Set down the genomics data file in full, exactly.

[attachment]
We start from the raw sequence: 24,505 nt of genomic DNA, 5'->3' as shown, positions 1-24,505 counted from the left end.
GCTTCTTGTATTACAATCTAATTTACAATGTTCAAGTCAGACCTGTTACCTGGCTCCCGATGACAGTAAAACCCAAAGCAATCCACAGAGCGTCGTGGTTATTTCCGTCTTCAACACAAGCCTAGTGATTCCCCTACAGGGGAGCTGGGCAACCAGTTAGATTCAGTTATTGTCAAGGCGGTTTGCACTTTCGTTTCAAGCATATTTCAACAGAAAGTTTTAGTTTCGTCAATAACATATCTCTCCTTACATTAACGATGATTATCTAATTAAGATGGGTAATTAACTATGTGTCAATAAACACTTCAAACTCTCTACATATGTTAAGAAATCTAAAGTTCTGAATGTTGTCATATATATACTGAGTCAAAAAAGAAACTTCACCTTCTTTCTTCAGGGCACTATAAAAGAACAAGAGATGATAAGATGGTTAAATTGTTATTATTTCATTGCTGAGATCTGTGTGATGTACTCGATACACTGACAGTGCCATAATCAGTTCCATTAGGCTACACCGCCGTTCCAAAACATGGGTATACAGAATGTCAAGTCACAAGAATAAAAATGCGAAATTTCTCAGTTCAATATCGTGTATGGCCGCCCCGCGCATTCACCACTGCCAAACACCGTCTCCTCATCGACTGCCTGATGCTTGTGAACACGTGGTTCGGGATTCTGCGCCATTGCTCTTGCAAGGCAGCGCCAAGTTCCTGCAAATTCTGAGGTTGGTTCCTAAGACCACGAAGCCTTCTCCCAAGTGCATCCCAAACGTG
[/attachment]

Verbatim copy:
We start from the raw sequence: 24,505 nt of genomic DNA, 5'->3' as shown, positions 1-24,505 counted from the left end.
GCTTCTTGTATTACAATCTAATTTACAATGTTCAAGTCAGACCTGTTACCTGGCTCCCGATGACAGTAAAACCCAAAGCAATCCACAGAGCGTCGTGGTTATTTCCGTCTTCAACACAAGCCTAGTGATTCCCCTACAGGGGAGCTGGGCAACCAGTTAGATTCAGTTATTGTCAAGGCGGTTTGCACTTTCGTTTCAAGCATATTTCAACAGAAAGTTTTAGTTTCGTCAATAACATATCTCTCCTTACATTAACGATGATTATCTAATTAAGATGGGTAATTAACTATGTGTCAATAAACACTTCAAACTCTCTACATATGTTAAGAAATCTAAAGTTCTGAATGTTGTCATATATATACTGAGTCAAAAAAGAAACTTCACCTTCTTTCTTCAGGGCACTATAAAAGAACAAGAGATGATAAGATGGTTAAATTGTTATTATTTCATTGCTGAGATCTGTGTGATGTACTCGATACACTGACAGTGCCATAATCAGTTCCATTAGGCTACACCGCCGTTCCAAAACATGGGTATACAGAATGTCAAGTCACAAGAATAAAAATGCGAAATTTCTCAGTTCAATATCGTGTATGGCCGCCCCGCGCATTCACCACTGCCAAACACCGTCTCCTCATCGACTGCCTGATGCTTGTGAACACGTGGTTCGGGATTCTGCGCCATTGCTCTTGCAAGGCAGCGCCAAGTTCCTGCAAATTCTGAGGTTGGTTCCTAAGACCACGAAGCCTTCTCCCAAGTGCATCCCAAACGTG